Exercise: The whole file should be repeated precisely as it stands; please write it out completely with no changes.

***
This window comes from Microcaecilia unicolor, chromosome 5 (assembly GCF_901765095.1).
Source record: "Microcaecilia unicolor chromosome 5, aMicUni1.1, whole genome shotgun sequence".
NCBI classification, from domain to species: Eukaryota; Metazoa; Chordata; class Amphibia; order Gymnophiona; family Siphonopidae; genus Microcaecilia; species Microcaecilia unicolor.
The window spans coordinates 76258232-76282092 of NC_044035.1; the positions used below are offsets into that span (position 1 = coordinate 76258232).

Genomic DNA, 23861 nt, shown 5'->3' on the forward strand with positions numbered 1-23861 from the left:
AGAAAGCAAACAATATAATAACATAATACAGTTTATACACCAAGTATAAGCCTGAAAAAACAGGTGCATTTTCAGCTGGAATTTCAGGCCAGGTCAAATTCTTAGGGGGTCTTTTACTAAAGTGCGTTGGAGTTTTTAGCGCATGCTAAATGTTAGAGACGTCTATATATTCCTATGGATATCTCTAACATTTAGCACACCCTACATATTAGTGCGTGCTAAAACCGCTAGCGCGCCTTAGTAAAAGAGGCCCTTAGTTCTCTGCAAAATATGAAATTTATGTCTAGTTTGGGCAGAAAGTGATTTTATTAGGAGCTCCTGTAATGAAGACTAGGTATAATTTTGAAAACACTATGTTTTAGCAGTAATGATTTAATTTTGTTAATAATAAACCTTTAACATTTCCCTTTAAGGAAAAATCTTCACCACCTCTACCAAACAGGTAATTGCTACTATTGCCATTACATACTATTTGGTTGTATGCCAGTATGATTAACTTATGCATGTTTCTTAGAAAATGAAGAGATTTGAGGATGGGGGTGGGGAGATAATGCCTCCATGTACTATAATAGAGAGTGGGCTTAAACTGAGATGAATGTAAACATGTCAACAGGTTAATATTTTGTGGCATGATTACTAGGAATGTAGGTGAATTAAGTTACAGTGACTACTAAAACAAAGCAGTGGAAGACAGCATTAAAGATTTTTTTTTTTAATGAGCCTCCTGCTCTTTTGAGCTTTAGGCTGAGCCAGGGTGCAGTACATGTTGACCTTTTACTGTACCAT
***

This window comes from Microcaecilia unicolor, chromosome 5 (assembly GCF_901765095.1).
Source record: "Microcaecilia unicolor chromosome 5, aMicUni1.1, whole genome shotgun sequence".
NCBI classification, from domain to species: Eukaryota; Metazoa; Chordata; class Amphibia; order Gymnophiona; family Siphonopidae; genus Microcaecilia; species Microcaecilia unicolor.
The window spans coordinates 76258232-76282092 of NC_044035.1; the positions used below are offsets into that span (position 1 = coordinate 76258232).

Genomic DNA, 23861 nt, shown 5'->3' on the forward strand with positions numbered 1-23861 from the left:
AGAAAGCAAACAATATAATAACATAATACAGTTTATACACCAAGTATAAGCCTGAAAAAACAGGTGCATTTTCAGCTGGAATTTCAGGCCAGGTCAAATTCTTAGGGGGTCTTTTACTAAAGTGCGTTGGAGTTTTTAGCGCATGCTAAATGTTAGAGACGTCTATATATTCCTATGGATATCTCTAACATTTAGCACACCCTACATATTAGTGCGTGCTAAAACCGCTAGCGCGCCTTAGTAAAAGAGGCCCTTAGTTCTCTGCAAAATATGAAATTTATGTCTAGTTTGGGCAGAAAGTGATTTTATTAGGAGCTCCTGTAATGAAGACTAGGTATAATTTTGAAAACACTATGTTTTAGCAGTAATGATTTAATTTTGTTAATAATAAACCTTTAACATTTCCCTTTAAGGAAAAATCTTCACCACCTCTACCAAACAGGTAATTGCTACTATTGCCATTACATACTATTTGGTTGTATGCCAGTATGATTAACTTATGCATGTTTCTTAGAAAATGAAGAGATTTGAGGATGGGGGTGGGGAGATAATGCCTCCATGTACTATAATAGAGAGTGGGCTTAAACTGAGATGAATGTAAACATGTCAACAGGTTAATATTTTGTGGCATGATTACTAGGAATGTAGGTGAATTAAGTTACAGTGACTACTAAAACAAAGCAGTGGAAGACAGCATTAAAGATTTTTTTTTTTAATGAGCCTCCTGCTCTTTTGAGCTTTAGGCTGAGCCAGGGTGCAGTACATGTTGACCTTTTACTGTACCAT